Status of FIP Treatment in 2022
Niels C. Pedersen, DVM PhD
November 28, 2022
I am pleased to inform you that I have left my advisory role with SOCKFIP and now officially joined the SOCKFIP board. This reflects my transition from university to private life but will not affect my dedication to FIP research. Hopefully, this more direct involvement will be helpful in helping SOCKFIP transition for a broader role in issues concerning issues of feline health in addition to FIP. Research on FIP continues at UC Davis as well as other institutions worldwide. Research projects concerning FIP at UC Davis are summarized in the 2022 SOCK FIP Season’s Greetings. SOCKFIP, through public donations, continues to provide financial assistance for such studies and I provide scientific input whenever needed.
I wish that licensed antiviral treatments for FIP in cats would exist, but efforts by many individuals and groups have failed to alter the current reality. Therefore, it is doubtful that legal anti-viral drugs for FIP will be marketed in the next 2-5 years, even if the impediments were immediately removed. Fortunately, world-wide limitations on the general use of closely related human drugs for COVID-19 are being loosened, allowing them to be prescribed by all physicians and employed more broadly in the field. Full approval for humans allows for their use in animals, provided that the needed drug is derived directly from the actual human product. This would make it legal to use human manufactured drugssuch as Remdesivir and Molnupiravir (EIDD-2801) in animals,although at the human price. The goal should still be drugs specifically licensed for animals and available at a veterinary and not medical price.
More and more veterinarians now assisting owners in the treatment. I remain disappointed, however, that some veterinarians have not heard about effective treatments for FIP, believe that published reports on the treatment were bogus, or that sourcing drugs from unapproved markets is so egregious that they cannot even assist with the treatment once purchased by an owner. I commend those veterinarians that accept the reality of the treatment and work with owners and their cats with FIP.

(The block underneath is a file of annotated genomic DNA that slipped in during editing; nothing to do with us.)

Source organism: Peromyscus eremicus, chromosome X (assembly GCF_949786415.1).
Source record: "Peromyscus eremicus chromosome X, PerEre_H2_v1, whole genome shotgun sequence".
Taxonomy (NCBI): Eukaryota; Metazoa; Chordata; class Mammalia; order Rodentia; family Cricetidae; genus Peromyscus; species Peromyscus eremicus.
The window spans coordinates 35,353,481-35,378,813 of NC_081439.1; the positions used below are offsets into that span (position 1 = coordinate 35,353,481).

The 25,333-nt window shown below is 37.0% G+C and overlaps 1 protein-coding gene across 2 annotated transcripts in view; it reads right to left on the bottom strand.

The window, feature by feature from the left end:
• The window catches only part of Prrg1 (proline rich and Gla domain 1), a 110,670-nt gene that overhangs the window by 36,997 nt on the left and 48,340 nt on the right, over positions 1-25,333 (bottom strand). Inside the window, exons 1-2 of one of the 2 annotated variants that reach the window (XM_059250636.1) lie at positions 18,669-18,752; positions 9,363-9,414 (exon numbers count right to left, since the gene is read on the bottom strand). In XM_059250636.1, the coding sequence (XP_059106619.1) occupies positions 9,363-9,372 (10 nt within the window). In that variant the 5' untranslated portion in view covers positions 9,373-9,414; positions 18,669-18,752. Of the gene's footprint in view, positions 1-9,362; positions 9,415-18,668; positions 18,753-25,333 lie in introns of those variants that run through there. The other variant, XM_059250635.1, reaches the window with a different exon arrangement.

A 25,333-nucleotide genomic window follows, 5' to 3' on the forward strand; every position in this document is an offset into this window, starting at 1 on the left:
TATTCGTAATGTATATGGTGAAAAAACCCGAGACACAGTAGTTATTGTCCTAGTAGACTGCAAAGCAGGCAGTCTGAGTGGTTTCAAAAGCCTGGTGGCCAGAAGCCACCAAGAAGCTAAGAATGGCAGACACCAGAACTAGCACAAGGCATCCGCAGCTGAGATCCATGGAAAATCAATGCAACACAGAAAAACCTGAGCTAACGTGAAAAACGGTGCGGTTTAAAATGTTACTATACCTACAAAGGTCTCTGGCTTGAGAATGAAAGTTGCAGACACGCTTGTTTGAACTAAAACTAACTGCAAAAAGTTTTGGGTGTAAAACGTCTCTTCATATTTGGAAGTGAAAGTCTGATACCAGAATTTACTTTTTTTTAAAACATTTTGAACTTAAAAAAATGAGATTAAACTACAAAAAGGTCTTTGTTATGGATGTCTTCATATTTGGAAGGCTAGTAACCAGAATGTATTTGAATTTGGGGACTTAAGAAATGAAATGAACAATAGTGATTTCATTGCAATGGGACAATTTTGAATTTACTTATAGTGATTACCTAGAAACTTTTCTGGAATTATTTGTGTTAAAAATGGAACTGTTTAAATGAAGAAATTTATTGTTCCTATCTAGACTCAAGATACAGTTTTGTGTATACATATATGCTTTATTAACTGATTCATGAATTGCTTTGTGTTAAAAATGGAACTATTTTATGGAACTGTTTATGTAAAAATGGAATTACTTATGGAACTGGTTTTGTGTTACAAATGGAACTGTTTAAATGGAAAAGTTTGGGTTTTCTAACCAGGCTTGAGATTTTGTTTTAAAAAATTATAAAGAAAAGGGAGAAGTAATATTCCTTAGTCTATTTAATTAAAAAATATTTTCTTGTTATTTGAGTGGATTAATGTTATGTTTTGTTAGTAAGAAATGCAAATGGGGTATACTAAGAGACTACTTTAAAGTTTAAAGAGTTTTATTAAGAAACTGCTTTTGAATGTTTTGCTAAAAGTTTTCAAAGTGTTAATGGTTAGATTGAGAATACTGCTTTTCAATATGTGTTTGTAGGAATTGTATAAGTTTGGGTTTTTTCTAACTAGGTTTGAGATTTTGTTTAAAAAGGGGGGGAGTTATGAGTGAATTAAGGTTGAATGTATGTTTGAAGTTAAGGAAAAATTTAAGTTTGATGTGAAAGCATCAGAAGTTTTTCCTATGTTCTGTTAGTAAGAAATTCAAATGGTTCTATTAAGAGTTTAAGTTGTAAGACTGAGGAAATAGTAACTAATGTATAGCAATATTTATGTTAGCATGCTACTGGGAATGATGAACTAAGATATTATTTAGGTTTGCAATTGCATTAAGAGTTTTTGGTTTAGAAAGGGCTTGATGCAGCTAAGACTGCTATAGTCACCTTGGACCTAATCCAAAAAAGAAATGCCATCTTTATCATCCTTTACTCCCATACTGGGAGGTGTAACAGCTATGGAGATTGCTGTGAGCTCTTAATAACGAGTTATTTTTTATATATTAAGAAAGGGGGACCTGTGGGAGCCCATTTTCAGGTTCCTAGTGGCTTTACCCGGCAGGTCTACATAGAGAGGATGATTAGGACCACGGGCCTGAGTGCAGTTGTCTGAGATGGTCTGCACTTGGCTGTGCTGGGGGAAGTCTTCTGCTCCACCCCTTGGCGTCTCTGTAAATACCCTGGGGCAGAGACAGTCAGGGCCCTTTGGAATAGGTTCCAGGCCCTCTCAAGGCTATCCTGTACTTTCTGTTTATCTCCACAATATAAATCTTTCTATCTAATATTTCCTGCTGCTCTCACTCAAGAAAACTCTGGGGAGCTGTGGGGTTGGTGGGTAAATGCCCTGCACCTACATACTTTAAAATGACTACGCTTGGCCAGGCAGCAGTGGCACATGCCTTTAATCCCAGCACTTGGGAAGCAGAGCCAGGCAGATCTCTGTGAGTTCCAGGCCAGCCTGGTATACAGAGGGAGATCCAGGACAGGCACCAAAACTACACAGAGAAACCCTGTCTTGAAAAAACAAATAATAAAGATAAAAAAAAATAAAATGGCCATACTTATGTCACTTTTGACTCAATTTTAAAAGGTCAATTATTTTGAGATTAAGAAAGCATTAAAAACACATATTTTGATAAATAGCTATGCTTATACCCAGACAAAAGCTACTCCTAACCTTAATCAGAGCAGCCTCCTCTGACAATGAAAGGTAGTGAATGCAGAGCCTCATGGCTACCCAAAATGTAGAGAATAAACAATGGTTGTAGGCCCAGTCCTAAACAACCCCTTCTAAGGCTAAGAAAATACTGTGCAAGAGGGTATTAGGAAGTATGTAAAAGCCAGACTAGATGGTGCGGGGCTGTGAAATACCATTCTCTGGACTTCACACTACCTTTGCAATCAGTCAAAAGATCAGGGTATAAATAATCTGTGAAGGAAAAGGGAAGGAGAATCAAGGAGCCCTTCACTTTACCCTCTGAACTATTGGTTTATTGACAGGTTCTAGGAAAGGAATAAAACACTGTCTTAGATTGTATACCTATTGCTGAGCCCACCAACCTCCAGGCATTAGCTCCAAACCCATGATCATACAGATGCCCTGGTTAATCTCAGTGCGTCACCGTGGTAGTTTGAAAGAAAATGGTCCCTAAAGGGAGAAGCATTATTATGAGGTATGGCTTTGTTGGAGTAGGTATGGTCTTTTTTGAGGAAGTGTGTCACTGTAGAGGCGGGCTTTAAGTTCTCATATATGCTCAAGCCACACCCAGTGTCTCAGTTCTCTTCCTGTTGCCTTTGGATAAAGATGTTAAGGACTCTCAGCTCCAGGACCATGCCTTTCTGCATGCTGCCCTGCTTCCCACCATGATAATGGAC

The most significant discovery since GS-441524 is the use of Molnupiravir (EIDD-2801) (Merck) as a second effective treatment for FIP. Molnupiravir has also particularly effective in the treatment of cats that have developed resistance to GS-441524, which is most commonly cats that have developed neurological FIP during or after GS-441524 treatment.
I believe that several areas of research warrant consideration by veterinary researchers. One area concernsthe safety and efficacy of EIDD-1931 (Beta-d-N4-hydroxycytidine), which is the biologically active moiety of Molnupiravir, just as GS-441524 is the active component of Remdesivir. This orally given drug has been researched for almost a half century and should be no longer patent protected. Preliminary research at UC Davis suggests that it may be even more effective and saferthan Molnupiravir. I also believe that the orally administered protease inhibitor component (nirmatrelvir) of Paxlovid (Pfizer) should be tested against nonocular/neurological cases of FIP. Nirmatrelvir is broken down to a simple chemical modification of GC373, the active form of GC376. Paxlovid is widely available and can be readily prescribed by both pharmacists and physicians for general treatment of COVID-19. This should make it widely available for use by veterinarians. I also believe that much more research should be done on finding ways to limit FECV infection and to understand the factors that inhibit the natural normal protective immunity to FECV mutants as they occur. It is now apparent that most healthy cats have a strong natural and acquired immunity to FIP viruses. What is this immunity and how can this knowledge bolster FIP immunity?